No. 3278 May 4, 1907.



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Henry Fielding and His Writings. By Harry Christopher Minchin

Women and Politics: Two Rejoinders. By Caroline E. Stephen

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The Enemy's Camp. Chapter VII. (To be continued)


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Higher Education in the United States. By A. T. S. NATURE 316


Britanniæ Omnes,

By H. W. Just


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Some years ago the late Dr. Traill, in one of his witty dialogues written after Lucian's manner, represented Samuel Richardson as inflamed with jealousy because posterity had raised a statue to Henry Fielding and left him without one. Whereupon Fielding offered the satirical consolation that in one particular at least they had been treated impartially-for that posterity did not read the works of either of them.

This statement, whatever we may think of its probability, is scarcely susceptible of proof. Publishers occasionally assure us that such and such an author is "the favorite reading" of such and such a great personage; the novels of Gaboriau, for instance, have been described as "the favorite reading of Prince Bismarck." The Waverley novels accompanied Napoleon on his campaigns, and Charles II. took especial delight in Hudibras. I have not discovered that any person of note has admitted the works of Henry Fielding to the first place in his regard-Horace Walpole actually says he found them stupid and vulgar-but I do know that a British admiral who came home from his last cruise about 1850 always made Tom Jones a part of his sea library. These attested facts do not, of course, materially help us to gauge the taste of "the great variety of readers." But as the majority of them are usually credited with a good appetite for fiction, it would certainly be strange if Henry Fielding, whom Sir Walter deemed the father of the English novel, were, in the multitude of his descendants, left stranded high and dry; if Tom Jones, "that exquisite picture of human manners," as Gibbon called it, so far from outliving "the Palace of the Escurial and the Imperial Eagle of Austria,” were to pass, along with the hobby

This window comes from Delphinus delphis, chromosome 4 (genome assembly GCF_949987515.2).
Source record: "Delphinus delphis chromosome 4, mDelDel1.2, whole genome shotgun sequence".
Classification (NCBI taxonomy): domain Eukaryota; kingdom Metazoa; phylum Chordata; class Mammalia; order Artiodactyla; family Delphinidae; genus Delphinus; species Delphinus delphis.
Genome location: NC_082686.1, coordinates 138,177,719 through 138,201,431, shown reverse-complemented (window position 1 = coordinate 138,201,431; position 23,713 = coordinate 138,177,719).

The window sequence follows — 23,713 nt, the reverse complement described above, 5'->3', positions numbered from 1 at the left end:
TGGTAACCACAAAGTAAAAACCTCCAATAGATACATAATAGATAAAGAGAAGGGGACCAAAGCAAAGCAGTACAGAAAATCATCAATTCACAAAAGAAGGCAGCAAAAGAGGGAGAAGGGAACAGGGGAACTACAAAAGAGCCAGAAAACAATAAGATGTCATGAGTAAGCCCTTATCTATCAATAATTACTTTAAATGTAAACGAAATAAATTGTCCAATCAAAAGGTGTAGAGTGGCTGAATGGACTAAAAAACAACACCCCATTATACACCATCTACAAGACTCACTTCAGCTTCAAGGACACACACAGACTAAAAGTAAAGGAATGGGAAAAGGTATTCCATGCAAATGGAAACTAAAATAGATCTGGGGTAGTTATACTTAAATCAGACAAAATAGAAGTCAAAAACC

horse, to the land where all things are forgotten.

Whether that History of a Foundling would continue to exist if nobody read it, let metaphysicians decide. Dr. Traill's statement, sweeping as it is, must not be taken literally. Fielding still has readers, still has admirers. But Dr. Traill, who was an excellent judge of such matters, clearly thought that their number was not very extensive, and I venture to believe that he was right. If that were not the case, if I supposed that all the readers of this Review knew as much of Henry Fielding and his works as they desire to know, I would hold my hand; but it is because I surmise the contrary that I have dared to string together some random thoughts about the man and his writings, now that the bi-centenary of his birth approaches. Even so might a Lilliputian who had made a study of Gulliver during many nights and days discourse of the Man-Mountain to other Lilliputians, whose avocations had debarred them from so close a scrutiny. For, whatever else we may think of Fielding, he is admittedly among the Titans; and as to the comparative neg lect which has overtaken him, it may be partially explained by the fairly common feeling that the first half of the eighteenth century, of which he wrote, is an especially ignoble period in our annals. Yet it may be of service to cast a backward glance at that noisy, robustious age, when our rude forefathers were (it appears) so very different from their polite descendants.

There is little doubt that the most striking instance of that contrast in manners is to be found in the person of Squire Western, Tory, fox-hunter, and preserver of the game. Bred at the University, he talked the broad dia

lect of Somersetshire, cursed and swore and used foul language in the presence of his womenkind on any provocation, was a cruel tyrant to his daughter Sophia (whom at the same time he idolized) and got drunk every day of his life. What is worse, he constantly vilified his late wife, an unhappy and inoffensive lady, in Sophia's hearing; to no purpose, be it said, for Sophia loved and reverenced her mother's memory, and could never be brought to assent to his abuse. In this one particular he was, we may hope, rather worse than his neighbors, but in his other characteristics Fielding would have us take him for an average specimen of his class. Thus the language with which he "bespattered" Jones on one occasion is described as of that kind "which passes between country gentlemen who embrace opposite sides of the question," ard included a certain invitation "which is generally introduced into all controversies that arise among the lower orders of the English gentry at horse-races, cock-matches, and other public places." 1 Well might Anthony Trollope exclaim, in describing a country gentleman of the mid-nineteenth century, that if Western was a true representative of the race of squires, that race had made marvellous progress in improvement in a hundred years.2 At the same time, he would be a bold man who would take upon himself to assert that there cannot be found today in that position any man as violent, as brutal, and as drunken as Western; but the difference is, that such a man is now exceptional. He is frowned upon by his class, probably reduced to a minority of one, and forced to fall back on the company of inferiors, who drink with him and are his toadies, but laugh at him behind his back. Western, on the other hand, set the tone in his country. Yet we must